A few weeks ago in the column, "Why the Fed Has a Credibility Problem," I discussed the increase in treasury holdings in the U.S. banking system as an indicator that the banks do not agree with the assessment for the Fed to raise rates this year. I also noted that the increase further indicates that the banks believe the Fed won't raise rates this year.
Since that column was written, the banks have filed their fourth quarter 2014 call reports, which provide data on the specific holdings of individual banks. This granularity provides better insight to what the banks are doing and it's a worth a discussion.
As of the end of fourth quarter 2014, the banking system had about $405 billion worth of U.S. treasury holdings, which equated to around 2.61% of total assets.
To put this in context, just one quarter earlier, at the end of the third quarter, the total was over $345 billion and about 2.25% of assets. That's an increase of 25% in fourth quarter alone. In quarter two, the total was $273 billion and 1.80% of assets. That's an increase of 26% in the third quarter from the second and 48% in the second half of 2014.
In the first quarter of 2014 the total was $237 billion and 1.60% of assets. That means the second quarter was 15% above the first and an increase of 70% in three quarters. At the end of 2013, the total was $193 billion and 1.3% of assets.
Throughout 2014, as the tapering process was underway, the banks increased their holdings of treasuries by 110% , which also doubled the percentage of assets dedicated to treasury holdings in one year.
To put this buildup in further context, the percentage of banking system assets invested in U.S. treasuries a decade ago was about .5%.
The increase in holdings is indicative on many things but three are most important right now.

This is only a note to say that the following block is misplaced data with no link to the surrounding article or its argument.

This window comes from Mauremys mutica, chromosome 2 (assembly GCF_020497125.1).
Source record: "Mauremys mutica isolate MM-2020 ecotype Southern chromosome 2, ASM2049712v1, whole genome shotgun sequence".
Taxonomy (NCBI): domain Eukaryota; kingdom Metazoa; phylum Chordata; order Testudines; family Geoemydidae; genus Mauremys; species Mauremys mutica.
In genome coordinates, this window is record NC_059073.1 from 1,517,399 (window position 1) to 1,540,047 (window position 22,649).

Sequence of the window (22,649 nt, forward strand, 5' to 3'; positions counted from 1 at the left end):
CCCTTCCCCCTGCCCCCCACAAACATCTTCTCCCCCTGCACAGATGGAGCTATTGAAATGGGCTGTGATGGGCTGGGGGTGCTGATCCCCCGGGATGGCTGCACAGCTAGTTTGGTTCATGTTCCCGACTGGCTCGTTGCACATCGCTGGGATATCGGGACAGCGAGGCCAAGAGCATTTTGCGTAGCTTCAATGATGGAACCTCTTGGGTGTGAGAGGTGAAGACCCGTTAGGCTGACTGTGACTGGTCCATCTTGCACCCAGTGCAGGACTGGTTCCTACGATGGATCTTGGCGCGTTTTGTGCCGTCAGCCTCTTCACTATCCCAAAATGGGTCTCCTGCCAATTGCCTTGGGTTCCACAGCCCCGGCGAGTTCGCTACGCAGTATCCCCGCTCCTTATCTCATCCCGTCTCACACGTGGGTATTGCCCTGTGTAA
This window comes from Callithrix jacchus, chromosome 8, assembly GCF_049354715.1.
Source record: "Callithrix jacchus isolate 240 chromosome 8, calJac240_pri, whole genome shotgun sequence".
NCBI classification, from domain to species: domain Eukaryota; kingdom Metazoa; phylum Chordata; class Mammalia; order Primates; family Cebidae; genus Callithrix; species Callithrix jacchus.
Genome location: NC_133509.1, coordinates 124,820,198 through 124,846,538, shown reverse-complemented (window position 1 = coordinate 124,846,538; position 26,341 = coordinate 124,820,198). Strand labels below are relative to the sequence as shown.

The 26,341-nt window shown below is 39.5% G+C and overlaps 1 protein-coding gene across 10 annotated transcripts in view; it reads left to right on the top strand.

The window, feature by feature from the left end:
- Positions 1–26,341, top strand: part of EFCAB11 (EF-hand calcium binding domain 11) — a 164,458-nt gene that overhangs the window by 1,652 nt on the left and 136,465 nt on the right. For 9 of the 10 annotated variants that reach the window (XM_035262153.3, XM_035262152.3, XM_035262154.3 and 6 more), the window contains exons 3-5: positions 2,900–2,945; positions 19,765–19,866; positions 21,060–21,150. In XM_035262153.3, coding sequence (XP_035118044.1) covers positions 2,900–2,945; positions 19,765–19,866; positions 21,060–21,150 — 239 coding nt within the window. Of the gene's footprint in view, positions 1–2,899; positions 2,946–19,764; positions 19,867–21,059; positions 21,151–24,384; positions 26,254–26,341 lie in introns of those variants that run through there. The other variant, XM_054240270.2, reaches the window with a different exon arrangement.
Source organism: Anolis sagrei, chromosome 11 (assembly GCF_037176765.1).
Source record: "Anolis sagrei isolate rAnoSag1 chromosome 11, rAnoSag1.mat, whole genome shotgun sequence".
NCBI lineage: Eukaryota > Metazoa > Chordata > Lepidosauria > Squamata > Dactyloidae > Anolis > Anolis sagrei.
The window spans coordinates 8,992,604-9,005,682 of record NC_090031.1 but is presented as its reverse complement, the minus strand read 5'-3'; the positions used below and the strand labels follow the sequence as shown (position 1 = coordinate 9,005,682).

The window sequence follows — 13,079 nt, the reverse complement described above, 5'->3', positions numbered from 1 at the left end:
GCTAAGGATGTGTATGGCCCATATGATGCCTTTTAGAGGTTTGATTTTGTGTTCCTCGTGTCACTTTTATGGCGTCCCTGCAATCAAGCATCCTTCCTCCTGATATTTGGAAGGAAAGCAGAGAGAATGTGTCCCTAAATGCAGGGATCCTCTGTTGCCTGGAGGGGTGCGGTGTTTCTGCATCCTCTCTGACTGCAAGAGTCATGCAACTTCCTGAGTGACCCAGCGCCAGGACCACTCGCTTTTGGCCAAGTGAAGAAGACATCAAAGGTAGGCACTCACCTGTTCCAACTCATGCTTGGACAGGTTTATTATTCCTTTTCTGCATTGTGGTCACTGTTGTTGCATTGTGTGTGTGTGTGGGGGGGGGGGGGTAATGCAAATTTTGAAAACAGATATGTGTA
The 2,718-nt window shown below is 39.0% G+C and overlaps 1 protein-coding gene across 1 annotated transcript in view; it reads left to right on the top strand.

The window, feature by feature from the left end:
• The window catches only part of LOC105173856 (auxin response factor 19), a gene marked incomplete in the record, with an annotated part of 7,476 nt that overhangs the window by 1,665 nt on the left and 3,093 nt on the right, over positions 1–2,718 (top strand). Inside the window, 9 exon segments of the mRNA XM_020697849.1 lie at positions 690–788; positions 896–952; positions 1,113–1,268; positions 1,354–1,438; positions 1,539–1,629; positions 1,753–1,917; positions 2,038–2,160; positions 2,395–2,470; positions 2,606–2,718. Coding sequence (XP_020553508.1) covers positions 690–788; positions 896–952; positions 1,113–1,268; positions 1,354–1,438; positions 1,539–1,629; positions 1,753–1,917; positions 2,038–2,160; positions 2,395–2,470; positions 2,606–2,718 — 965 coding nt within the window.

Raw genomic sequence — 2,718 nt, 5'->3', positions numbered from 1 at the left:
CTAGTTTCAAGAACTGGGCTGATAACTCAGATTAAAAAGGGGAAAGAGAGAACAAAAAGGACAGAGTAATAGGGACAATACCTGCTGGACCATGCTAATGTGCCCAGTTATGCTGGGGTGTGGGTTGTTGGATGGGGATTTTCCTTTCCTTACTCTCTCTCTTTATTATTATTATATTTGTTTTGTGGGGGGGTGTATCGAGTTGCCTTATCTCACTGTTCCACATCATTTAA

The first, as I've discussed before, is that if the banks thought that either short-term or long-term rates were going to increase, they would be selling treasuries, not buying them.
Second, the increase in treasury purchases appears to be funded by an increase in short- term borrowing costs, which have continued to decline. The average total interest expense incurred by the banks in aggregate is now .34% annually. That's a decline of roughly 50% in the past three years.
That brings me to my third point. The banks are putting carry trades on into U.S. treasuries, making loans to the U.S. government, rather than lending the money to the private sector. And that especially includes the traditionally economically important retail / consumer borrower.
This is an indication that growth in economic activity cannot increase and warrant an increase in the Fed Funds rate this year. It is more indicative of the opposite.
A debt-funded and driven economy, which the U.S. is, requires an increase in retail and borrowing. It also needs an increase in the rate of retail borrowing in order to expand and to cause concerns about inflation so as to trump concerns about deflation.
The numbers used so far in this column are for the banking systems roughly 6,500 banks in aggregate. If we consider the largest and most politically influential, the money centers, the numbers are even more revealing.
In 2014 Wells Fargo (WFC) increased its treasury holdings from $500 million and 0.03% of assets at the beginning to $61 billion and 3.90% at the end. At Bank of America (BAC), the increase was from $6 billion and .38% of assets to $67 billion and 4.2% of assets.
At Citigroup Inc. (C) the increase was $69 billion and 5% of assets to $110 billion and 8.1% of assets. At JPMorgan Chase (JPM) the increase was from $7.5 billion and .36% of assets to $13 billion and .58% of assets.
The most interesting point is that the two most active in the retail / consumer lending space, the most important portion of which is residential mortgage lending, were Bank of America and Wells Fargo. That also is where the greatest percentage increases were.
Of the $213 billion increase in treasury holdings in 2014. these two banks alone represent $121.5 billion: more than half of the increase of all 6,500 banks.
When the Fed members say that they want to increase the Fed Funds target rate, it's not because zero interest rate policy (ZIRP) has successfully caused an increase in monetary inflation -- evidenced by an increase in the monetary base caused by an increase in lending. It is because the policy has failed to cause such activity and the cheap debt capital is ending up in the financial economy rather than the real economy.
The Fed's primary concern is not real inflation; it's that ZIRP is funding an asset bubble.